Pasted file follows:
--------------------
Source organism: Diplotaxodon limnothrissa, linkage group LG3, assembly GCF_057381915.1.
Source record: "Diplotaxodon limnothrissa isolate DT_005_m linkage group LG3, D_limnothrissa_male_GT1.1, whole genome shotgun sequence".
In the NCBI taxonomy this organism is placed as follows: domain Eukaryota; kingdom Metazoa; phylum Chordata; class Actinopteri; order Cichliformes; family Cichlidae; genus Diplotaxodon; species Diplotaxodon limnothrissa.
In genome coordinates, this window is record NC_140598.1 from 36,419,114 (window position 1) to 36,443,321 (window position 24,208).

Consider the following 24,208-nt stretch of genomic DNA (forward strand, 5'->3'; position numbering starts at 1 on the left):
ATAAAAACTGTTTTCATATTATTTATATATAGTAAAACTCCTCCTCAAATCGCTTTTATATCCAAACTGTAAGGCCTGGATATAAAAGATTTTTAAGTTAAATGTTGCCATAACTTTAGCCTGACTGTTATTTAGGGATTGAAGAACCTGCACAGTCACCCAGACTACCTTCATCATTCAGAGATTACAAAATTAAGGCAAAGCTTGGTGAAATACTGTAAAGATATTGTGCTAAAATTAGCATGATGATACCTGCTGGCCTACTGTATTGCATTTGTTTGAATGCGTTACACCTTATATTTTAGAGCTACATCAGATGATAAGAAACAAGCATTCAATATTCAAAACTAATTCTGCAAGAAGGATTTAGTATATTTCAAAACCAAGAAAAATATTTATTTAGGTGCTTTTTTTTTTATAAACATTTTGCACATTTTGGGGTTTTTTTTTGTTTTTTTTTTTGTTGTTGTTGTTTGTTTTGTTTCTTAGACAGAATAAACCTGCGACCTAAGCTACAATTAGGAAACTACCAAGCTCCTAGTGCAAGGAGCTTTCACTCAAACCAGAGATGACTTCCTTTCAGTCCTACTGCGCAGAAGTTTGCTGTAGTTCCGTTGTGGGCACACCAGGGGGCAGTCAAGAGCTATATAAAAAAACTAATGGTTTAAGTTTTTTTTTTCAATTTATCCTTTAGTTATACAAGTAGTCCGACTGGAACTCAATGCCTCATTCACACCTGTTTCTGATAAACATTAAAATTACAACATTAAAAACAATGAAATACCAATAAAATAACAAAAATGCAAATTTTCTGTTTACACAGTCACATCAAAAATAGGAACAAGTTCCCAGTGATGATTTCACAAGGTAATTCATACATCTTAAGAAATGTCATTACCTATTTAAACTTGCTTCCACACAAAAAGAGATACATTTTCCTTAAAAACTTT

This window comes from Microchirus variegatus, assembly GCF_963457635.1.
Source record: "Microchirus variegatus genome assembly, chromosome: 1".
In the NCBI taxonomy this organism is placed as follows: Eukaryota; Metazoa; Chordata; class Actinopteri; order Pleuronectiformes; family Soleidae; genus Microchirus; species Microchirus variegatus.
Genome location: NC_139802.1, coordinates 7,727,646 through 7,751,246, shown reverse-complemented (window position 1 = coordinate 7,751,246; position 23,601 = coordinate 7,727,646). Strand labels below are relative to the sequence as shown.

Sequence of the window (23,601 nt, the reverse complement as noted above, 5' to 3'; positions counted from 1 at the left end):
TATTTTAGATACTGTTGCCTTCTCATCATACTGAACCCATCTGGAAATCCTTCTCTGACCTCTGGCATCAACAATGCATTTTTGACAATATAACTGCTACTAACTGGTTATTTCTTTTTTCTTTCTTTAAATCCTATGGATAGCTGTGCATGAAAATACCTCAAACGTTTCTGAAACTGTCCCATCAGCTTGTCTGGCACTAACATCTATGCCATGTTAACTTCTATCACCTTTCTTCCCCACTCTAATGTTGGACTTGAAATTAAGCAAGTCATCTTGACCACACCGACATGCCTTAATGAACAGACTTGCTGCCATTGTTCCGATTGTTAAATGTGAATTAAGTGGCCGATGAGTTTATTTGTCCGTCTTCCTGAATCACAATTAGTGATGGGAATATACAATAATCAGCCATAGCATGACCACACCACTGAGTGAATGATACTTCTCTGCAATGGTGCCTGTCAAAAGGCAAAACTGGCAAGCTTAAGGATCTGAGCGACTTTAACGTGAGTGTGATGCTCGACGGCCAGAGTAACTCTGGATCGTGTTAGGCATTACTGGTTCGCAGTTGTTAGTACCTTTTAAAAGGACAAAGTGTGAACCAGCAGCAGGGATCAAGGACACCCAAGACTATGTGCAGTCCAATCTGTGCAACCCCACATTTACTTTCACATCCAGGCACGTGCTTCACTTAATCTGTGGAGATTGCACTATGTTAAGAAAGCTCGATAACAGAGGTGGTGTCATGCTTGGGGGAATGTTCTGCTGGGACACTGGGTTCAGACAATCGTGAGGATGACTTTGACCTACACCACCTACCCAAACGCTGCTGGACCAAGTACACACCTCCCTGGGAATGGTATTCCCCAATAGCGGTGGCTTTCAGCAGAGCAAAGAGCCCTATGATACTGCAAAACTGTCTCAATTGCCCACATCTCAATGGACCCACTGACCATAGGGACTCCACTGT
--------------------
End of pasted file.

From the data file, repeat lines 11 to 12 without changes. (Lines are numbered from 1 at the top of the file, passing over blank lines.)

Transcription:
Sequence of the window (23,601 nt, the reverse complement as noted above, 5' to 3'; positions counted from 1 at the left end):
TATTTTAGATACTGTTGCCTTCTCATCATACTGAACCCATCTGGAAATCCTTCTCTGACCTCTGGCATCAACAATGCATTTTTGACAATATAACTGCTACTAACTGGTTATTTCTTTTTTCTTTCTTTAAATCCTATGGATAGCTGTGCATGAAAATACCTCAAACGTTTCTGAAACTGTCCCATCAGCTTGTCTGGCACTAACATCTATGCCATGTTAACTTCTATCACCTTTCTTCCCCACTCTAATGTTGGACTTGAAATTAAGCAAGTCATCTTGACCACACCGACATGCCTTAATGAACAGACTTGCTGCCATTGTTCCGATTGTTAAATGTGAATTAAGTGGCCGATGAGTTTATTTGTCCGTCTTCCTGAATCACAATTAGTGATGGGAATATACAATAATCAGCCATAGCATGACCACACCACTGAGTGAATGATACTTCTCTGCAATGGTGCCTGTCAAAAGGCAAAACTGGCAAGCTTAAGGATCTGAGCGACTTTAACGTGAGTGTGATGCTCGACGGCCAGAGTAACTCTGGATCGTGTTAGGCATTACTGGTTCGCAGTTGTTAGTACCTTTTAAAAGGACAAAGTGTGAACCAGCAGCAGGGATCAAGGACACCCAAGACTATGTGCAGTCCAATCTGTGCAACCCCACATTTACTTTCACATCCAGGCACGTGCTTCACTTAATCTGTGGAGATTGCACTATGTTAAGAAAGCTCGATAACAGAGGTGGTGTCATGCTTGGGGGAATGTTCTGCTGGGACACTGGGTTCAGACAATCGTGAGGATGACTTTGACCTACACCACCTACCCAAACGCTGCTGGACCAAGTACACACCTCCCTGGGAATGGTATTCCCCAATAGCGGTGGCTTTCAGCAGAGCAAAGAGCCCTATGATACTGCAAAACTGTCTCAATTGCCCACATCTCAATGGACCCACTGACCATAGGGACTCCACTGT